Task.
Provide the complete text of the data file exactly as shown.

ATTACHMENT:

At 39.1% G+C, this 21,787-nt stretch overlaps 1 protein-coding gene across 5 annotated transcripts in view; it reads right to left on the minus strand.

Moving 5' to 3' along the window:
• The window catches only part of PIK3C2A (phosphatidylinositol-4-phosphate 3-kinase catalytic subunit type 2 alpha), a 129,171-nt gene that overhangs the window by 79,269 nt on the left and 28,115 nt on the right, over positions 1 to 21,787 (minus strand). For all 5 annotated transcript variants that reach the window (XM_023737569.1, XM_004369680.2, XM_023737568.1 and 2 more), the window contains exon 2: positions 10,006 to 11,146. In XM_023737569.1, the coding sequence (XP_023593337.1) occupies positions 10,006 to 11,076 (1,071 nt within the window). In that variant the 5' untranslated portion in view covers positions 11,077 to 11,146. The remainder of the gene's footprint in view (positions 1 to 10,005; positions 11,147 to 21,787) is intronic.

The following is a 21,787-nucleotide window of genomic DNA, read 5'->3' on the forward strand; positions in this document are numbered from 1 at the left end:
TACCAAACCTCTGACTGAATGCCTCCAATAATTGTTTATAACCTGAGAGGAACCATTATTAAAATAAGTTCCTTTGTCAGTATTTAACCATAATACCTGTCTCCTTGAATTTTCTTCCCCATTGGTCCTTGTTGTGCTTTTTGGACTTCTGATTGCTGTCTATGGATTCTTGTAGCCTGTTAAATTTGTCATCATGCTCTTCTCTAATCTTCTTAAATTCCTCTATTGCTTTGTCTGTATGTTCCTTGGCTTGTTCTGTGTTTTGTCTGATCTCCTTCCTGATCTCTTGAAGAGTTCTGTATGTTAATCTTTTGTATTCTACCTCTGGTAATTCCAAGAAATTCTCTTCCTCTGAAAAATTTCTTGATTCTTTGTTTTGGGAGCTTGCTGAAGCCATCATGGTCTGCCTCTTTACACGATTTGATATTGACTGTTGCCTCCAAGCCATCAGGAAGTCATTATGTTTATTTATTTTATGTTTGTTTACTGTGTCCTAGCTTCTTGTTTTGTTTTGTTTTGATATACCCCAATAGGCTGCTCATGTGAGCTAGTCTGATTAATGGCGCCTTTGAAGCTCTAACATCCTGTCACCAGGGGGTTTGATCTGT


At 39.1% G+C, this 21,787-nt stretch overlaps 1 protein-coding gene across 5 annotated transcripts in view; it reads right to left on the minus strand.

Moving 5' to 3' along the window:
• The window catches only part of PIK3C2A (phosphatidylinositol-4-phosphate 3-kinase catalytic subunit type 2 alpha), a 129,171-nt gene that overhangs the window by 79,269 nt on the left and 28,115 nt on the right, over positions 1 to 21,787 (minus strand). For all 5 annotated transcript variants that reach the window (XM_023737569.1, XM_004369680.2, XM_023737568.1 and 2 more), the window contains exon 2: positions 10,006 to 11,146. In XM_023737569.1, the coding sequence (XP_023593337.1) occupies positions 10,006 to 11,076 (1,071 nt within the window). In that variant the 5' untranslated portion in view covers positions 11,077 to 11,146. The remainder of the gene's footprint in view (positions 1 to 10,005; positions 11,147 to 21,787) is intronic.

The following is a 21,787-nucleotide window of genomic DNA, read 5'->3' on the forward strand; positions in this document are numbered from 1 at the left end:
TACCAAACCTCTGACTGAATGCCTCCAATAATTGTTTATAACCTGAGAGGAACCATTATTAAAATAAGTTCCTTTGTCAGTATTTAACCATAATACCTGTCTCCTTGAATTTTCTTCCCCATTGGTCCTTGTTGTGCTTTTTGGACTTCTGATTGCTGTCTATGGATTCTTGTAGCCTGTTAAATTTGTCATCATGCTCTTCTCTAATCTTCTTAAATTCCTCTATTGCTTTGTCTGTATGTTCCTTGGCTTGTTCTGTGTTTTGTCTGATCTCCTTCCTGATCTCTTGAAGAGTTCTGTATGTTAATCTTTTGTATTCTACCTCTGGTAATTCCAAGAAATTCTCTTCCTCTGAAAAATTTCTTGATTCTTTGTTTTGGGAGCTTGCTGAAGCCATCATGGTCTGCCTCTTTACACGATTTGATATTGACTGTTGCCTCCAAGCCATCAGGAAGTCATTATGTTTATTTATTTTATGTTTGTTTACTGTGTCCTAGCTTCTTGTTTTGTTTTGTTTTGATATACCCCAATAGGCTGCTCATGTGAGCTAGTCTGATTAATGGCGCCTTTGAAGCTCTAACATCCTGTCACCAGGGGGTTTGATCTGT